# Fixing character data without beatings: SAS Enterprise Guide

At the JMP seminar on Monday, when Dick De Veaux said that 65-70% of time in all research projects is spent on data cleaning, everyone in the audience groaned in agreement.

One of the biggest problems I run into is recoding those simple textboxes. For example, we often want to look at data for one reservation or tribe. Now, one would THINK that the answer to a question like:

If you are an enrolled tribal member, in what tribe?

would be SIMPLE? I mean, you know what tribe you’re in, right?Most likely it is on the sign on every **^ building on the reservation.

No.  People need to abbreviate because it takes too much time to write, for example, “Turtle Mountain”,  so they have to abbreviate it as TM because that extra 4 seconds they saved could be so profitably spent driving slowly on the back roads in front of me when  I  need to be somewhere. Other people, helpfully, put TMT (for Turtle Mountain Tribe), or the legal name, “Turtle Mountain Band of Chippewa Indians”, which is abbreviated by some as TMBCI.  Still others put Ojibwe which is also sometimes spelled Ojibwa which is the name for Chippewa in Ojibwe (or is it Ojibwa).  I can go on for another several paragraphs on this, because there are also Red Lake, White Earth and more reservations of the same tribe.

So … (hyperventilating here), in the old days, if I wanted to do an analysis of just the respondents from the Chippewa tribe,  I would do something like :

1. Do a frequency distribution to find all the zillion permutations of this ONE question.

2. Be refrained by the wiser, kinder members of our office staff from beating the participants in our research with sticks.

3. Explain for the 59th time in the staff meeting why tribe cannot be multiple choice item (there are 562 federally recognized tribes. We cannot have a multiple choice item with 562 choices. )

4. Write   SAS statements that look something like this:

Tribe = upcase(Tribe) ;

Tribe_s = substr(Tribe,1,4) ;

If tribe_s in (“TMBC”, “TURT”,”CHIP”,”OJIB”)

OR

tribe in (“RED LAKE”, “WHITE EARTH”) then chippewa = 1 ;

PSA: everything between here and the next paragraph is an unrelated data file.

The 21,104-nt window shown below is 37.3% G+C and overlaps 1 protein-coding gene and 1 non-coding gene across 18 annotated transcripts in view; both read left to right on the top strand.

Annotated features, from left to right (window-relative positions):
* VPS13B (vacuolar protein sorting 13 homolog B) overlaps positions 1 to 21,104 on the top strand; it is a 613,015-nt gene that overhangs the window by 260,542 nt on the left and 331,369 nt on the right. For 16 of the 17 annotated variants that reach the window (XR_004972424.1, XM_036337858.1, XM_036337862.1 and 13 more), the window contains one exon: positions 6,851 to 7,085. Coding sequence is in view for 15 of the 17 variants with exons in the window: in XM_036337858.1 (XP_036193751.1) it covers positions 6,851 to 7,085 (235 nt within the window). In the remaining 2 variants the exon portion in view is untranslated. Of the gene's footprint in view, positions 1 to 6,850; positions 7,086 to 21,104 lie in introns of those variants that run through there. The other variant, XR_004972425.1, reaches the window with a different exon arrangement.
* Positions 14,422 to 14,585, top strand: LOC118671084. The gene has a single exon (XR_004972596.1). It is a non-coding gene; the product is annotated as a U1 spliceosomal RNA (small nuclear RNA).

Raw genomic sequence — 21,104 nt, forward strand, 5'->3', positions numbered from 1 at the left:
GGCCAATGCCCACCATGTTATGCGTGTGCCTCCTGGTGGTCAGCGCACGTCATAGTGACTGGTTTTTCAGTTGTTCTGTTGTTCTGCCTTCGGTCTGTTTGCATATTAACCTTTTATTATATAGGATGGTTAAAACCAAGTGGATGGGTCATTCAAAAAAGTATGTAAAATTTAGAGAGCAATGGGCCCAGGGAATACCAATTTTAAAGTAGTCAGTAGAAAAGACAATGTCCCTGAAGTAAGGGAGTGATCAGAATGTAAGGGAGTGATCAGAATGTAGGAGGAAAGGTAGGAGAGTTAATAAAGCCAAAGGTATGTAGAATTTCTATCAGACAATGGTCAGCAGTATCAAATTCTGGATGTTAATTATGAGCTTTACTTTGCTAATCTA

Except that the IF statement would be much, much, much longer. This is a common type of problem and you can find lots of solutions in many SAS Global Forum papers. Here is my new one, no beatings required.

In SAS Enterprise Guide, go to TASKS, select DATA, select FILTER & SORT. Click on the thing that looks like a filter.

From the drop-down variable list, I pick TRIBE. From the next list, I select IN A LIST. I click on the three dots and a list of all values appears. I can hold down the shift key and select several in a row, all the Chip, Chippewa, Chippewa Tribe and so on. After clicking OK, I can go back and select more values to add to the list.

Done. Pointing and clicking and no clever uses of SUBSTR, UPCASE or other nifty functions required. (Note to self: Find out what new careers the SAS function- users have now.)

So, now, with a few points and clicks, by going to TASKS, selecting DESCRIBE, then SUMMARY TABLES, I can produce this table that tells me if you are on one of the Chippewa reservations surveyed, your internet usage is related to your years of education and age. The relationship between internet usage and age seems to be curvilinear here.

My suspicion is that older people are slower to adopt new technologies, however,  technology adoption is also enabled by money and those with more money tend to have more education (which is somewhat related to age, you don’t have a lot of 18-year-old college graduates).  I can begin to examine some multivariate relationships now.

Notice what is going on here ! In about 12 seconds I have motored through the data cleaning part combining the frequency distributions, recoding and selection and am now delving into data analysis.

I would not go so far as to say that this is better than sex (hence explaining the four children) but it is definitely way cool and makes me happy.

In the interest of full disclosure, I must say this. If you have never used SAS before, it will take you longer than 12 seconds. Here is why :

1. The filter on filter and query is three blanks followed by a box with three dots. The reaction of an experienced SAS programmer, especially one who ever used the analyst application,  is to recognize that as an IF statement with the first box as the variable (click arrow for drop down list of variables), the second box as the operation (click arrow for drop down list of operations) and the third box as whatever you want to select (click the three dots for more). The reaction of the rest of humanity is going to be WTF?
2. In creating computed columns, which I did to recode the internet usage variables, I immediately knew that the format I wanted was \$CHARw.  and that I needed a length of 10.

So, SAS EG is a great thing for any researcher who is a SAS programmer. It is also a great thing for any researcher who wants to be a SAS programmer. I won’t lie to you and say it will be completely easy and painless, but it is true that less beating of subjects with sticks will be required.